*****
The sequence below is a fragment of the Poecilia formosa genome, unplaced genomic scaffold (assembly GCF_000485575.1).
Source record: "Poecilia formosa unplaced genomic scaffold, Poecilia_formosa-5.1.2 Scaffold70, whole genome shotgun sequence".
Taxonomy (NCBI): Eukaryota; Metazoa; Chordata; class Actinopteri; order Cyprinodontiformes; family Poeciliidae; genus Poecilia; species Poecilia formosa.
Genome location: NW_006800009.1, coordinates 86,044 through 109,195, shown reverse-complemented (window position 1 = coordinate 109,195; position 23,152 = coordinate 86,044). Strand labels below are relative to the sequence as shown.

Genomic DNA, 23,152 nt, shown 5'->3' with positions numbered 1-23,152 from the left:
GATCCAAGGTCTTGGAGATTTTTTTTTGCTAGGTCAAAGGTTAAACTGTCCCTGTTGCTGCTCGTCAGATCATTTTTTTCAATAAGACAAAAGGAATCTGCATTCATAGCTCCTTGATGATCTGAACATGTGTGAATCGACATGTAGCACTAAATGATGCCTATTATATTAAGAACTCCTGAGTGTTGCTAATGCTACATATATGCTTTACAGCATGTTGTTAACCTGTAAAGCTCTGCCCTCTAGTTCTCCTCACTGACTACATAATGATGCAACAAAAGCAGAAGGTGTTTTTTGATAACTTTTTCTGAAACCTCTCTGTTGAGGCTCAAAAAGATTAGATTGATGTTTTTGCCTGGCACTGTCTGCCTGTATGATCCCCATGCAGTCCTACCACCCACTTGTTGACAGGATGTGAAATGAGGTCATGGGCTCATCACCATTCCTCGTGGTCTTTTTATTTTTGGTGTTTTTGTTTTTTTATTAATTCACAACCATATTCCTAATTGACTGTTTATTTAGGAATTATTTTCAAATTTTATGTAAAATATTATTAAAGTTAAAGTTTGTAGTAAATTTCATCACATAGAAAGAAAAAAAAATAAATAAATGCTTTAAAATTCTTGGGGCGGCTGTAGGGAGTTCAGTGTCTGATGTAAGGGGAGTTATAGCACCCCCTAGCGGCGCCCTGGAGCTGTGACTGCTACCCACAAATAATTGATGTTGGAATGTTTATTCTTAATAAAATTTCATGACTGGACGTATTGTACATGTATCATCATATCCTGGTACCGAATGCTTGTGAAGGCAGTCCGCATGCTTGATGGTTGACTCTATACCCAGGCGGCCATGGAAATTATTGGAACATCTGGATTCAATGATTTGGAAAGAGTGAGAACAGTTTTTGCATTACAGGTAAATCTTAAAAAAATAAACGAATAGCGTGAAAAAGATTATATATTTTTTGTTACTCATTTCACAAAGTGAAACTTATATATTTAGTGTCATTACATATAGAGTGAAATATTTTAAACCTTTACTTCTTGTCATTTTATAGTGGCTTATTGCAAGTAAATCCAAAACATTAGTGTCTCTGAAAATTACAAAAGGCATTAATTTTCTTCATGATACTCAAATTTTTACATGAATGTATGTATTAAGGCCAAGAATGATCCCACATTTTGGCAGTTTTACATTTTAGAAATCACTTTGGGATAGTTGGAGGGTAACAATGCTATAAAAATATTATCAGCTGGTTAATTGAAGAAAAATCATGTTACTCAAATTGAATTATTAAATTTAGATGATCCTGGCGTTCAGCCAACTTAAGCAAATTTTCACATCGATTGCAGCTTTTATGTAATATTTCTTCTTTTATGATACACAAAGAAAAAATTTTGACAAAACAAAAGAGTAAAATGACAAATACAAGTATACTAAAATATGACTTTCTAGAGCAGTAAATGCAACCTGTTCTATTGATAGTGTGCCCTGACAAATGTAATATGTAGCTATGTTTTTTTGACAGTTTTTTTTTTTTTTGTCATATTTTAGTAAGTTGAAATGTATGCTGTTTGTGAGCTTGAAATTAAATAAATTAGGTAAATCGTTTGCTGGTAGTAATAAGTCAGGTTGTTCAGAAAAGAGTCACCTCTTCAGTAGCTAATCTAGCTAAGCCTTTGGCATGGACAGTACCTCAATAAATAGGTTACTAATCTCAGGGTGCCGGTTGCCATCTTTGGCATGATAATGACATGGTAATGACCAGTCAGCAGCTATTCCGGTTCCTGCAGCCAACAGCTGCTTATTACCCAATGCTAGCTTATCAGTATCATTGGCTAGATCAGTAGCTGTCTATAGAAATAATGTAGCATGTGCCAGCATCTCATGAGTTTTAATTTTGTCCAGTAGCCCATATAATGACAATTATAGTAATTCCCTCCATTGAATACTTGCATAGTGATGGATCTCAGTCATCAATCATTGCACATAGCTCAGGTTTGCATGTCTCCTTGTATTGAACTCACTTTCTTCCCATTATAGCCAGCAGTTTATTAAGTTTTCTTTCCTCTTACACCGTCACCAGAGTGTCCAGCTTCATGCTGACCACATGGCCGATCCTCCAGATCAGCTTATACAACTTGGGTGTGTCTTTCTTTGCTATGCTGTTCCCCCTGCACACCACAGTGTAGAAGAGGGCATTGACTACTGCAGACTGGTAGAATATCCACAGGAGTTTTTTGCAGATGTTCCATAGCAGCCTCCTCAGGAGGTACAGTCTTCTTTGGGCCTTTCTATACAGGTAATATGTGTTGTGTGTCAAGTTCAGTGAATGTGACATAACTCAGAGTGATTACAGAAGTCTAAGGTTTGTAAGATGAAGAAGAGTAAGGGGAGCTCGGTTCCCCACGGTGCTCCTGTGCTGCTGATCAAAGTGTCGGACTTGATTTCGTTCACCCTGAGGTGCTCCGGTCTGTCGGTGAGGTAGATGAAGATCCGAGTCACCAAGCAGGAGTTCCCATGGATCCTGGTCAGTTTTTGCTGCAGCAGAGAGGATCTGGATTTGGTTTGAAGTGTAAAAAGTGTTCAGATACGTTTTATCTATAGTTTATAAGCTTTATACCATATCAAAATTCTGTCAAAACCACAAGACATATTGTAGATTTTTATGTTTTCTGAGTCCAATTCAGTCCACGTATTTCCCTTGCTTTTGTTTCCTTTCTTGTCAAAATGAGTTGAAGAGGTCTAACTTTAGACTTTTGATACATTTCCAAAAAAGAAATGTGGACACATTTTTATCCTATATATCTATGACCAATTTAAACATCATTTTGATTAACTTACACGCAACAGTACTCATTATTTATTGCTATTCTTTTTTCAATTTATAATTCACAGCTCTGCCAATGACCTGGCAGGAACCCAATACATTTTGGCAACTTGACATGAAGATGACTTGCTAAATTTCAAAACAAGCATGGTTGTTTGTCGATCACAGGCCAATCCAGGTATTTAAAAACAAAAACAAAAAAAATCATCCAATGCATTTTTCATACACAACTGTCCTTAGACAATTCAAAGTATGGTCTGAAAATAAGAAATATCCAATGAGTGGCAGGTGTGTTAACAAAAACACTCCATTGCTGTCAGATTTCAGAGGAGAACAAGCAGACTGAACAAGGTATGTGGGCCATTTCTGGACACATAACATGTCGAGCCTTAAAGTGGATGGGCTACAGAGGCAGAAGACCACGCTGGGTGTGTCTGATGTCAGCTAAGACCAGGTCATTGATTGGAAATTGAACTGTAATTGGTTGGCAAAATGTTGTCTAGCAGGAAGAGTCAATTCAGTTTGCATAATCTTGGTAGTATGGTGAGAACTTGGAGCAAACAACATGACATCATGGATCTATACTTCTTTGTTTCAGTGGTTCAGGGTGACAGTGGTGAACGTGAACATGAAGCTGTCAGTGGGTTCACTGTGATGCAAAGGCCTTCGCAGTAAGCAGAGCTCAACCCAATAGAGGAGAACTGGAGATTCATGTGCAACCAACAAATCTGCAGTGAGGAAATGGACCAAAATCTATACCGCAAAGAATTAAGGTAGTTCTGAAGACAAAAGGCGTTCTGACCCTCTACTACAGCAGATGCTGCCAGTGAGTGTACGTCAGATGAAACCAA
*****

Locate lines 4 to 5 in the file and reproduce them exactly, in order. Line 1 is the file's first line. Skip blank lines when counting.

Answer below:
Genome location: NW_006800009.1, coordinates 86,044 through 109,195, shown reverse-complemented (window position 1 = coordinate 109,195; position 23,152 = coordinate 86,044). Strand labels below are relative to the sequence as shown.

Genomic DNA, 23,152 nt, shown 5'->3' with positions numbered 1-23,152 from the left: